look at Christmas lights and enjoy a little hot chocolate
and Russian tea cakes with you afterwards.
8. Find the sacred moments and don't be afraid to cry.
The joyous part we talk about, but when you sit down finally
at the end of a long day in your rocker in front of the
beautiful Christmas tree to rest for a moment and enjoy the
beauty, and put on your Luciano Pavorotti video and listen
to him sing that duet with his arm around that precious
little boy who looks up at him as he hits the high notes,
innocently and easily, as little boys do, and the tears well
up as you remember such a little boy who now has whiskers on
his cheeks and is 6'2" and has a little boy of his own, let
them. It's an emotional time. That's what memories are made
9. Love the Scrooges
They are there and you will hear them. There are people for
whom there's always something wrong with something, and this
is just the next "something." Same issue, new venue. Get
your mantras ready. Here's one I use, with my big holiday
smile - "That's okay. I'll enjoy it for you then, and get
twice as much fun out of it!" As if it were a zero-sum
10. It isn't an intellectual debate.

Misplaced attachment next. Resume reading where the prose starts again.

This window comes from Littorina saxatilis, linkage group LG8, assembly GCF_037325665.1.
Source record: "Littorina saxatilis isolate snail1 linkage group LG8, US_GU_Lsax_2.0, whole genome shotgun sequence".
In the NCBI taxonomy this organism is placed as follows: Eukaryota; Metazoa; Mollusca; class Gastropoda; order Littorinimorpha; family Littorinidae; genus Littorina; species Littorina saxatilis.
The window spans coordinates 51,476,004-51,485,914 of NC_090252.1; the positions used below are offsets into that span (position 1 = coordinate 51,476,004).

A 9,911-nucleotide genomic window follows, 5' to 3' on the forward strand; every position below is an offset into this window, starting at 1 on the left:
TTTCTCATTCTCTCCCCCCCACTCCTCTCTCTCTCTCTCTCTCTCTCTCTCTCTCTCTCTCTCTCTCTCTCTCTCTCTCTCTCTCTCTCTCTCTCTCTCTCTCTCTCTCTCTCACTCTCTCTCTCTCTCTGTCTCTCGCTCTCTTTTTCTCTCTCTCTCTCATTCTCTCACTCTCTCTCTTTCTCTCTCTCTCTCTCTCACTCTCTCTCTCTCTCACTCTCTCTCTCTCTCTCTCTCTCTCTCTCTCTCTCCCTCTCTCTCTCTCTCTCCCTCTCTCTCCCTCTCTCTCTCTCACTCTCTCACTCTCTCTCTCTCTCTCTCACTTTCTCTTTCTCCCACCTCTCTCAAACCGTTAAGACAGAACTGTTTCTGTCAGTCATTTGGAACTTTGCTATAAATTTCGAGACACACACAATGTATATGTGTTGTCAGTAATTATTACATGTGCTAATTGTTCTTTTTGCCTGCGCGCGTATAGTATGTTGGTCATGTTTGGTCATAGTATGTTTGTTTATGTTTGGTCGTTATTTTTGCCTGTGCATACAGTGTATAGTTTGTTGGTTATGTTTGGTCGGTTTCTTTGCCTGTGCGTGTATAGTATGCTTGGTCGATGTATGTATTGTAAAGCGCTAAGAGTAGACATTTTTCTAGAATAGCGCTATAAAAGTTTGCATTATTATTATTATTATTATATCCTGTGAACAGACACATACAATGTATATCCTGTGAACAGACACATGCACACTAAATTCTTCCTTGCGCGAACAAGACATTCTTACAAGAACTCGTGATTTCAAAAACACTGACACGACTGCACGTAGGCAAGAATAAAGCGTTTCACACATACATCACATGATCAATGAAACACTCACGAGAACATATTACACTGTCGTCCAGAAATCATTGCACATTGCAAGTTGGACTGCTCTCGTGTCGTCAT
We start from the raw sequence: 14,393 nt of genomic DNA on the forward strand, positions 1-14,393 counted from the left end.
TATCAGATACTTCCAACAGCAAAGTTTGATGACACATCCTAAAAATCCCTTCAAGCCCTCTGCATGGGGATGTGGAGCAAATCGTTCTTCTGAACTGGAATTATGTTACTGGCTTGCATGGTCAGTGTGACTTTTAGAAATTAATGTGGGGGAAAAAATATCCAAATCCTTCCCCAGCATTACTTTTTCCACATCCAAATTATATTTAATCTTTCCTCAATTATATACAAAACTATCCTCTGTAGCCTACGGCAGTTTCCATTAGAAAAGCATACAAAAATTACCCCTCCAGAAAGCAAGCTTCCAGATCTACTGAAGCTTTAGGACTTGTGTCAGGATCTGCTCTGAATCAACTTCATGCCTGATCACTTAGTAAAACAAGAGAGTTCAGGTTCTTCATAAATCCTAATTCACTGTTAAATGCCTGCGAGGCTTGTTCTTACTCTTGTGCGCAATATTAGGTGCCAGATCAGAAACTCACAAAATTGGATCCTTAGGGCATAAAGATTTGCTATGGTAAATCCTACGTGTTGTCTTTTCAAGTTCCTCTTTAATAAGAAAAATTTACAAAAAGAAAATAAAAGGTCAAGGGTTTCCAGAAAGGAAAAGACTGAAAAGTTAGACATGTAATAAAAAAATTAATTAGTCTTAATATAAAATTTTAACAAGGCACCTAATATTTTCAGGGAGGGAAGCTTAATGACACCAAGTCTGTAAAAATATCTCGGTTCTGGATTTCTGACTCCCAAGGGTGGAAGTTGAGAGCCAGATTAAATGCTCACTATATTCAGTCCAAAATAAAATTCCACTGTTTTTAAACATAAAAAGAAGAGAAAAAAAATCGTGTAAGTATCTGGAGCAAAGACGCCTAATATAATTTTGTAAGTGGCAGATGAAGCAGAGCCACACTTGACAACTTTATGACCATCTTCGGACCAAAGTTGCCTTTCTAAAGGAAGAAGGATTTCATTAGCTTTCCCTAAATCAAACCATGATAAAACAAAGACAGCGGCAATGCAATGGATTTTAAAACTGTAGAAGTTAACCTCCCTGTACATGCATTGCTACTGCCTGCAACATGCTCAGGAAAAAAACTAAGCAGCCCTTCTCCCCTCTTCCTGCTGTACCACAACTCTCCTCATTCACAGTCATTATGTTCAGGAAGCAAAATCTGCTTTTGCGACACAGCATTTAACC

You'll hear it -- Should someone who isn't "Christian"
celebrate Christmas? Should we also do Hanukkah? Have we
materialized Christmas so it has lost its meaning? Will we
offend someone? Is it a "religious" celebration or is it
My answer to this is, I'm at peace with my maker and my
fellow man in my heart, I understand my way is not the
only way, I see that nearly every culture celebrates
something this time of year for a reason and why on
earth would you pass up any opportunity, ever, to celebrate,
spread joy, enjoy one another, give and receive, eat, drink
and be merry, and yes, worship?? Whatever face it wears,
bring it on!
Kwanzaa's cool for me. A chance to celebrate unity, self-
determination, collective work and responsibility,
cooperative economics, purpose, creativity and faith?
Hey, don't leave me out!
Joy to the World!